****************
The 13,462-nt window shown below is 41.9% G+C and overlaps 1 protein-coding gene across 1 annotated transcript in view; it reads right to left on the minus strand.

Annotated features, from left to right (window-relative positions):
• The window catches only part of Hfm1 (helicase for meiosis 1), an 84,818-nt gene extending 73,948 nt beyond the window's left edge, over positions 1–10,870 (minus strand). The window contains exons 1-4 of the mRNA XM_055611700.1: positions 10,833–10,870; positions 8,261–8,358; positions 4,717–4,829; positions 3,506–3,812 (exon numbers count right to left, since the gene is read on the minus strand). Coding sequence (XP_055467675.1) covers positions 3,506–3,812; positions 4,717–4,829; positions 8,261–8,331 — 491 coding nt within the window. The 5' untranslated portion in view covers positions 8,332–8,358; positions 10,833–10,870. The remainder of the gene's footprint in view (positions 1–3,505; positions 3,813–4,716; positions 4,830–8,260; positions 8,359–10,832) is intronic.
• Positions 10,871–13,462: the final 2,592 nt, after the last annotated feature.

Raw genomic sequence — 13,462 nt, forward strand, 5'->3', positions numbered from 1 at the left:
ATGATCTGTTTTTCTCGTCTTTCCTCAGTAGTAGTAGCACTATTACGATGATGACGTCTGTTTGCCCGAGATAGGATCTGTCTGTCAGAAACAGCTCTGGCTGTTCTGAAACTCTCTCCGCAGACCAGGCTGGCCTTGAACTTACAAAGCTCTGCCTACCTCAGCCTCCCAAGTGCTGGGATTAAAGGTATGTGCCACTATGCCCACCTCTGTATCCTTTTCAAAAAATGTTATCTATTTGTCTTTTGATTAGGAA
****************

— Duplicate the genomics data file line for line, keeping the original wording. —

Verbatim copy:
The 13,462-nt window shown below is 41.9% G+C and overlaps 1 protein-coding gene across 1 annotated transcript in view; it reads right to left on the minus strand.

Annotated features, from left to right (window-relative positions):
• The window catches only part of Hfm1 (helicase for meiosis 1), an 84,818-nt gene extending 73,948 nt beyond the window's left edge, over positions 1–10,870 (minus strand). The window contains exons 1-4 of the mRNA XM_055611700.1: positions 10,833–10,870; positions 8,261–8,358; positions 4,717–4,829; positions 3,506–3,812 (exon numbers count right to left, since the gene is read on the minus strand). Coding sequence (XP_055467675.1) covers positions 3,506–3,812; positions 4,717–4,829; positions 8,261–8,331 — 491 coding nt within the window. The 5' untranslated portion in view covers positions 8,332–8,358; positions 10,833–10,870. The remainder of the gene's footprint in view (positions 1–3,505; positions 3,813–4,716; positions 4,830–8,260; positions 8,359–10,832) is intronic.
• Positions 10,871–13,462: the final 2,592 nt, after the last annotated feature.

Raw genomic sequence — 13,462 nt, forward strand, 5'->3', positions numbered from 1 at the left:
ATGATCTGTTTTTCTCGTCTTTCCTCAGTAGTAGTAGCACTATTACGATGATGACGTCTGTTTGCCCGAGATAGGATCTGTCTGTCAGAAACAGCTCTGGCTGTTCTGAAACTCTCTCCGCAGACCAGGCTGGCCTTGAACTTACAAAGCTCTGCCTACCTCAGCCTCCCAAGTGCTGGGATTAAAGGTATGTGCCACTATGCCCACCTCTGTATCCTTTTCAAAAAATGTTATCTATTTGTCTTTTGATTAGGAA